Dare Mighty Things
Oblong CEO John Underkoffler will speak on November 3 at Dare Mighty Things, the new confab marking Chicago as the place for all things tech in the Midwest.
The Dare Mighty Things conference will bring nearly 1,000 tech leaders from 17+ cities to the Auditorium Theater in Chicago November 3 to hear from a dozen world-class speakers on topics of innovation, invention, and the future.
Listed by Inc. in as one of 7 Influential Tech Conferences, putting it alongside some of the top global gatherings, Dare Mighty Things has previously earned worldwide recognition by consistently attracting some of the worlds most influential and innovative people in tech to Compute Midwest over the years and earning media coverage in Forbes, Fast Company & more.
You can still get tickets; be sure to use discount code DMT20 for a 20% off admission when you register.
Oblong CEO John Underkoffler, noted for his award-winning and influential work in computer science and UI design -which you’ve encountered in films such as “Minority Report” and “Iron Man” - will be talking about spatial computing and the future of human-computer interface. The talk is titled SYNCHRONIZED MINDS.
A new kind of user interface technology allows human minds to be brought into intimate contact around all kinds of problem solving, deep analysis and synthesis, and acts of pure invention. This new UI acts like the digital analogue of air: air is a neutral medium for the transmission of ideas in any direction, using any language, and even in parallel and overlapping ways. Foundationally, the future of human endeavor (and perhaps survival) depends on collaborative thought, work, and behavior; so these interfaces will be crucial. But beyond that there are new forms of discovery that can only emerge from a tech-assisted human mode that's high density but ad hoc: jazz improvisation that can win a Nobel prize in physics.
Also speaking at Dare Mighty Things is Andy Grignon - who helped Steve Jobs build the first iPhone, plus Forbes Science Editor Alex Knapp, NASA's Mars 2020 Mission Leader Jordan Evans, NYT Bestselling Author & Basecamp CEO Jason Fried, as well as pioneers in Robotics, Quantum Computing, Artificial Intelligence, and more.
For more information and to register for the one-day conference ($499 until October 20), go to daremightythings.co and use discount code DMT20 for a 20% off admission, which includes a networking reception and other unique benefits.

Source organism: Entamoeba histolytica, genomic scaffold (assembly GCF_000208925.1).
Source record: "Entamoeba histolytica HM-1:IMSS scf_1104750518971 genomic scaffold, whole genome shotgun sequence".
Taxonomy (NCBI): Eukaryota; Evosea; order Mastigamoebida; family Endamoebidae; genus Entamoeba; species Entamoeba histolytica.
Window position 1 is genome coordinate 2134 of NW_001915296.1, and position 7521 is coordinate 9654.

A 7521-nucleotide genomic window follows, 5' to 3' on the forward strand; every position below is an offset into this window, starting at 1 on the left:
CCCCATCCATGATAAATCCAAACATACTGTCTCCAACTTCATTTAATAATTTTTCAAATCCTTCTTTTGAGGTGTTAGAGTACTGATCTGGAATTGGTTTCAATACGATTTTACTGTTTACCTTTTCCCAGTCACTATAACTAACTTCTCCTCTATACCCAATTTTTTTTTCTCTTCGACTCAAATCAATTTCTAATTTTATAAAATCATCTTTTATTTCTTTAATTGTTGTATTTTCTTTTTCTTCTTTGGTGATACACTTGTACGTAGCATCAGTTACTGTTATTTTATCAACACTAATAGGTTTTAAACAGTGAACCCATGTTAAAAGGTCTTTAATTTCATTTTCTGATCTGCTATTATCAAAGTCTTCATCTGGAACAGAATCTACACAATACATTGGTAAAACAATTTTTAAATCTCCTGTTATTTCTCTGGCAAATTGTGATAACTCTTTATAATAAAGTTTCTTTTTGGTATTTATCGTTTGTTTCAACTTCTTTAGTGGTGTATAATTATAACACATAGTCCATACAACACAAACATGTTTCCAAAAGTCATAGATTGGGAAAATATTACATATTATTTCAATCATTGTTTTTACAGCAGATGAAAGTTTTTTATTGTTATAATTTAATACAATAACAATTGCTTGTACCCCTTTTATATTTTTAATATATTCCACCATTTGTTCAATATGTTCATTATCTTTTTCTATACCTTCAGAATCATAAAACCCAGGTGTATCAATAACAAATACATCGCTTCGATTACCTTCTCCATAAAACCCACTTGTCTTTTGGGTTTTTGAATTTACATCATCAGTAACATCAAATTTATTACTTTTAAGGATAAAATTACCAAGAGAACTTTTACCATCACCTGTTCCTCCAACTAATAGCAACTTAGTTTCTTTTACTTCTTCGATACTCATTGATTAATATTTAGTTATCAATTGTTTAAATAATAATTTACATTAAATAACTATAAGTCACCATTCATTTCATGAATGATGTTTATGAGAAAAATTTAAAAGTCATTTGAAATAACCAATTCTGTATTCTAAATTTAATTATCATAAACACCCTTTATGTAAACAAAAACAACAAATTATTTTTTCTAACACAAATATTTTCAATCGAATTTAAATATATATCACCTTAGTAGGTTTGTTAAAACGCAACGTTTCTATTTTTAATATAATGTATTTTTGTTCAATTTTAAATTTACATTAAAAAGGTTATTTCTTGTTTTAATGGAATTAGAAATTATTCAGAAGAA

Working with Watson
The goal of each Watson Experience Center—located in New York, San Francisco, and Cambridge—is to demystify AI and challenge visitor’s expectations through more tangible demonstrations of Watson technology. Visitors are guided through a series of narratives and data interfaces, each grounded in IBM’s current capabilities in machine learning and AI. These sit alongside a host of Mezzanine rooms where participants further collaborate to build solutions together.
The process for creating each experience begins with dynamic, collaborative research. Subject matter experts take members of the design and engineering teams through real-world scenarios—disaster response, financial crimes investigation, oil and gas management, product research, world news analysis—where we identify and test applicable data sets. From there, we move our ideas quickly to scale.
Accessibility to the immersive pixel canvas for everyone involved is key to the process. Designers must be able to see their ideas outside of the confines of 15″ laptops and prescriptive software. Utilizing tools tuned for rapid iteration at scale, our capable team of designers, data artists, and engineers work side-by-side to envision and define each experience. The result is more than a polished marketing narrative; it's an active interface that allows the exploration of data with accurate demonstrations of Watson’s capabilities—one that customers can see themselves in.
Under the Hood
Underlying the digital canvas is a robust spatial operating environment, g‑speak, which allows our team to position real data in a true spatial context. Every data point within the system, and even the UI itself, is defined in real world coordinates (measured in millimeters, not pixels). Gestures, directional pointing, and proximity to screens help us create interfaces that more closely understand user intent and more effectively humanize the UI.
This award-nominated collaboration with IBM is prototyped and developed at scale at Oblong’s headquarters in Los Angeles as well as IBM’s Immersive AI Lab in Austin. While these spaces are typically invite-only, IBM is increasingly open to sharing the content and the unique design ideas that drive its success with the public. This November, during Austin Design Week, IBM will host a tour of their Watson Immersive AI Lab, including live demonstrations of the work and a Q&A session with leaders from the creative team.
Can't make it to Austin? Contact our Solutions team for a glimpse of our vision of the future at our headquarters in the Arts District in Los Angeles.